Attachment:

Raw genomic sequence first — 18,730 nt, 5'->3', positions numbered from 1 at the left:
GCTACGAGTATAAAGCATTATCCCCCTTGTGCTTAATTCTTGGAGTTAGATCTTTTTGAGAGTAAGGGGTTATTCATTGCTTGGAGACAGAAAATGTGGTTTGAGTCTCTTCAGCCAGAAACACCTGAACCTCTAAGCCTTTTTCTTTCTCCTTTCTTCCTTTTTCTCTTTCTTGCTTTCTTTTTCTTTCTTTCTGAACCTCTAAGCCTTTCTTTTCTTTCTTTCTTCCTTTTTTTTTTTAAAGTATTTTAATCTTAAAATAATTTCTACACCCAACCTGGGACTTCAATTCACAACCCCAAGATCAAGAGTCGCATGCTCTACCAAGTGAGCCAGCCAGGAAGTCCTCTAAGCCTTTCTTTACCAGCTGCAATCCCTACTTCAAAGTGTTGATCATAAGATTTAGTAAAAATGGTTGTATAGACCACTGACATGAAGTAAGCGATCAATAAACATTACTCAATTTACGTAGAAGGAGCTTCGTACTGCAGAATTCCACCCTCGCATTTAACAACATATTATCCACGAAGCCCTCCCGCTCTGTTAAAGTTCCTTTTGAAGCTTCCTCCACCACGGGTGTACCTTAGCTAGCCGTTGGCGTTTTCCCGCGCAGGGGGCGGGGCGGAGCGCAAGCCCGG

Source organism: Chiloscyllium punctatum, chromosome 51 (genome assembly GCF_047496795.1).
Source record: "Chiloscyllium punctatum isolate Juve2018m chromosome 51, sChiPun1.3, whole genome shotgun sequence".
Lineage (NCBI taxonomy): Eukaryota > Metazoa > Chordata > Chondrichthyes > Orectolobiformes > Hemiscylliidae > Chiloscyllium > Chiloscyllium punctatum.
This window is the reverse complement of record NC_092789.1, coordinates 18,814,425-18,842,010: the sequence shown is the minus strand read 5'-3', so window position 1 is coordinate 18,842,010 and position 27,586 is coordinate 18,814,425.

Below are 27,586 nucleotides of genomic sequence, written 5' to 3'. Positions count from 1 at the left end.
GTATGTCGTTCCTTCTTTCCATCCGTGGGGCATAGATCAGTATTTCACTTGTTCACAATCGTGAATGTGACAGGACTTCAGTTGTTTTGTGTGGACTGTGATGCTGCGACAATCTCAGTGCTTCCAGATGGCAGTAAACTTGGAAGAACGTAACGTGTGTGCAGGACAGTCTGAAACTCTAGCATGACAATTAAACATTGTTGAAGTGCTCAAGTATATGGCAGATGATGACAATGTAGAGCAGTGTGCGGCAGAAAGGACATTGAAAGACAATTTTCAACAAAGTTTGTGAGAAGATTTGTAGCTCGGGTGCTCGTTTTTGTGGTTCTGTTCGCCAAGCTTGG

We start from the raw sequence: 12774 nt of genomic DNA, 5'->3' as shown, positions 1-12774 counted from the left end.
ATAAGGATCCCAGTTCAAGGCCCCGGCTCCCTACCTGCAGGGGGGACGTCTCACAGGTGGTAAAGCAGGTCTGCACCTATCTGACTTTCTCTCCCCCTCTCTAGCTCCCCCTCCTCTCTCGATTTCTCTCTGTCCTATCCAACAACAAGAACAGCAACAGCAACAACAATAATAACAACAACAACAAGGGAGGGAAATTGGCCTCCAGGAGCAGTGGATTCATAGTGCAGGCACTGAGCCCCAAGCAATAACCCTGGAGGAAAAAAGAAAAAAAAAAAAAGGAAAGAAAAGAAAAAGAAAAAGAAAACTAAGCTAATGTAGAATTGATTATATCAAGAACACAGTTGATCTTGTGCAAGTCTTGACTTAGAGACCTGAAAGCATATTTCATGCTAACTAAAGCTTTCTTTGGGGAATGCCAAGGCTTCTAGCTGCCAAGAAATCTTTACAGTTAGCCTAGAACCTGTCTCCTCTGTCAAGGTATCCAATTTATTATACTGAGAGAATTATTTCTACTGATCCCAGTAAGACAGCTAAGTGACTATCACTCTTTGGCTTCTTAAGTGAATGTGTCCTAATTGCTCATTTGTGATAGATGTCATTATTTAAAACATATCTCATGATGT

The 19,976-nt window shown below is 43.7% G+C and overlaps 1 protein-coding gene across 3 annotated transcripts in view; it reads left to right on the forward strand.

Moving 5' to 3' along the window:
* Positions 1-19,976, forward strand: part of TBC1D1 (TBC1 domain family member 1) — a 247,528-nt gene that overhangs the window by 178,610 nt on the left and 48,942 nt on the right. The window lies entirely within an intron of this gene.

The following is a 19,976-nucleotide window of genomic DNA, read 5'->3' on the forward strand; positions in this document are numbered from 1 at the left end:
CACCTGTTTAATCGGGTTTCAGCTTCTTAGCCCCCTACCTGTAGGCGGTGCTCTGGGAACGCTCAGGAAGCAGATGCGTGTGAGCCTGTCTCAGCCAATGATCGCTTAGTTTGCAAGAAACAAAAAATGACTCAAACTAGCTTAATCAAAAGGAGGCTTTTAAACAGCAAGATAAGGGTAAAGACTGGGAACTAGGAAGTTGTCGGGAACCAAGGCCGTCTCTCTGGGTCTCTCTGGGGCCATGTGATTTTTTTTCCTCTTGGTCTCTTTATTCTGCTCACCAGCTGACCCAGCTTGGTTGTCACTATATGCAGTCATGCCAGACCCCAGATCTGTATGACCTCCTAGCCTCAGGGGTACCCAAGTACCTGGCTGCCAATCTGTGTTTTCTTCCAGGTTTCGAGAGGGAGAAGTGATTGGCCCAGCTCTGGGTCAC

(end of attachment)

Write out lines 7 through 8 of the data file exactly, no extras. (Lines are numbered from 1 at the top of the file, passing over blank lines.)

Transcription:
Below are 27,586 nucleotides of genomic sequence, written 5' to 3'. Positions count from 1 at the left end.
GTATGTCGTTCCTTCTTTCCATCCGTGGGGCATAGATCAGTATTTCACTTGTTCACAATCGTGAATGTGACAGGACTTCAGTTGTTTTGTGTGGACTGTGATGCTGCGACAATCTCAGTGCTTCCAGATGGCAGTAAACTTGGAAGAACGTAACGTGTGTGCAGGACAGTCTGAAACTCTAGCATGACAATTAAACATTGTTGAAGTGCTCAAGTATATGGCAGATGATGACAATGTAGAGCAGTGTGCGGCAGAAAGGACATTGAAAGACAATTTTCAACAAAGTTTGTGAGAAGATTTGTAGCTCGGGTGCTCGTTTTTGTGGTTCTGTTCGCCAAGCTTGG